Dooleys moves to drop Catholic label from Club constitution

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A photo from the Club’s website shows the current Catholic branding. Photo: DOOLEYS.COM

The Board of Dooleys Catholic Club, Lidcombe has proposed to remove a reference to fostering co-operation among Catholics from the club’s objects, calling it “both redundant and unintentionally limiting”.

The special resolution to remove object 7(b), “to create and foster a spirit of co-operation among Roman Catholic men and women”, will be voted on at the Dooleys AGM on 22 November.

“No hidden agendas or anything. It’s just that business today is different to 1946 when the club came to fruition,” Dooleys CEO David Mantle told The Catholic Weekly.

“We want to try to foster a spirit of co-operation for all. So putting a narrow target audience there it excludes – we are a community organisation, here for everybody.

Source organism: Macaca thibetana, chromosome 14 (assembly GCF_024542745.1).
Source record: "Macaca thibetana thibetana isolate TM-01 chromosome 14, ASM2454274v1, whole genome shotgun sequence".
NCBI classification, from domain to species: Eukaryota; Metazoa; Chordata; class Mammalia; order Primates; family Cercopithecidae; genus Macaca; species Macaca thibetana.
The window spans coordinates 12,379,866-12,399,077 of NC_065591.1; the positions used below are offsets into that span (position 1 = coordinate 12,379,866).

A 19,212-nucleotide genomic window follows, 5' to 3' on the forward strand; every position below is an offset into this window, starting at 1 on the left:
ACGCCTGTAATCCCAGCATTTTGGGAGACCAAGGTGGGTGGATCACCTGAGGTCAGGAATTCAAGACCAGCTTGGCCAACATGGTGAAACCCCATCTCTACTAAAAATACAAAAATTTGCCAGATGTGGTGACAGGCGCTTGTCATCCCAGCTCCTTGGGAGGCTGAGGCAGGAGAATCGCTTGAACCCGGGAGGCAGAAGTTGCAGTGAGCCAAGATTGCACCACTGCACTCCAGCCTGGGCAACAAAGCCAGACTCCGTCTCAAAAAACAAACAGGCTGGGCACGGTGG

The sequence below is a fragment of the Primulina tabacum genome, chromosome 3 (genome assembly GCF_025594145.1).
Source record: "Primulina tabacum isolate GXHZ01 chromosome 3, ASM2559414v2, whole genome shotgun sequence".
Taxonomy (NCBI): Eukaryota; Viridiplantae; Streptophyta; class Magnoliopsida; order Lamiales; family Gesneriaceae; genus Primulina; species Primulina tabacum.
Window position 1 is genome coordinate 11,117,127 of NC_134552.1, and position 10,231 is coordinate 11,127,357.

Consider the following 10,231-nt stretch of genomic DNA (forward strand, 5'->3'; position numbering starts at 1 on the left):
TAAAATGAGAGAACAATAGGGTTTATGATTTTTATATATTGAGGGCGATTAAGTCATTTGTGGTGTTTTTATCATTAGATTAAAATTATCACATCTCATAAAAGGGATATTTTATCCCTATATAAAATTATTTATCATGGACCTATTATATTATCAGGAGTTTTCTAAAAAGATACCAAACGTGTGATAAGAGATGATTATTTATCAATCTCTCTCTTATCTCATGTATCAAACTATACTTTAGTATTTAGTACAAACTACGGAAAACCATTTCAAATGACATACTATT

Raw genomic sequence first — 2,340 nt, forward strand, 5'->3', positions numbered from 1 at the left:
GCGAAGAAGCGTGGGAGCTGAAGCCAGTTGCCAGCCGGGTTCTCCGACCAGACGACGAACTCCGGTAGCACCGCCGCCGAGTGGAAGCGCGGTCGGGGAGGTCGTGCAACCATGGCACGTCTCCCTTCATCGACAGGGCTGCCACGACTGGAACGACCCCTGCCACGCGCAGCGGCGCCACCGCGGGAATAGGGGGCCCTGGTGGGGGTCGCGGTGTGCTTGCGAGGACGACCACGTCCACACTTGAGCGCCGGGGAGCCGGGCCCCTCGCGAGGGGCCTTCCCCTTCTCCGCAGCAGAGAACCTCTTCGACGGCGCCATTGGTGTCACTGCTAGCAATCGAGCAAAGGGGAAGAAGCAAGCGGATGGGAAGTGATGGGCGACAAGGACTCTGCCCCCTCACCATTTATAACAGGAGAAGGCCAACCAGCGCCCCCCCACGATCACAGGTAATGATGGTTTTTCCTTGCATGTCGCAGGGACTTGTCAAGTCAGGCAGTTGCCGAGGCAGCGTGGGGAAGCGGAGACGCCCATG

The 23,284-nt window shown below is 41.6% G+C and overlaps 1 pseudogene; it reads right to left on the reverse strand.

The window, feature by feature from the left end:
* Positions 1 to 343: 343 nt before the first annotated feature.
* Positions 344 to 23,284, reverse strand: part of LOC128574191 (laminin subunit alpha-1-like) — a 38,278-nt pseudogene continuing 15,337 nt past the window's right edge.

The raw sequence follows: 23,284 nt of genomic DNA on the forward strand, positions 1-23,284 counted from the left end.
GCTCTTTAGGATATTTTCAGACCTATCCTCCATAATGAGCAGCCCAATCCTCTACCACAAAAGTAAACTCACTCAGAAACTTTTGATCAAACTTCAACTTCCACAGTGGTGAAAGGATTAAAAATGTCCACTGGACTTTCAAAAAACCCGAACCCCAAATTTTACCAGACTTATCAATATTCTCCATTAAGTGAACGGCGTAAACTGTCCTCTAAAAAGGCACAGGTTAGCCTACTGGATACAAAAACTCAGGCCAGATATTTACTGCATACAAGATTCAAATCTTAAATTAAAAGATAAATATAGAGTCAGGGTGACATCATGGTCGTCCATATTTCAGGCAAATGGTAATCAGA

“Founded by Roman Catholics but at the end of the day it’s a much bigger and more diverse audience we’re targeting.”

Mr Mantle did not anticipate any further immediate revisions to Catholic provisions of the club’s constitution.

Directors of Dooleys must be Catholic but Mr Mantle did not anticipate that rule would change, because alterations to board eligibility rules require the approval of life members.

“No hidden agendas or anything. It’s just that business today is different to 1946 when the club came to fruition,” Dooleys CEO David Mantle told The Catholic Weekly.

“You couldn’t discount anything but at this stage, no,” Mr Mantle said. “Does that mean that in 3-5 years it doesn’t get looked at?”

As well as dignitaries and long-term contributors to the club, life members include former parish priests of St Joachim’s, Lidcombe.

In recent years well-known Catholic clubs have rebranded, such as the Sydney Catholic Club, now the Castlereagh Club, and the Illawarra Catholic Club, now Club Central.
Dooleys intends to keep its “Catholic” brand and an association with the Catholic church, even as it revises its objects.

“Members like it, they’re familiar with it.”

“We have to respect why we were formed and by whom, but the business needs to evolve as the community evolves,” Mantle said.

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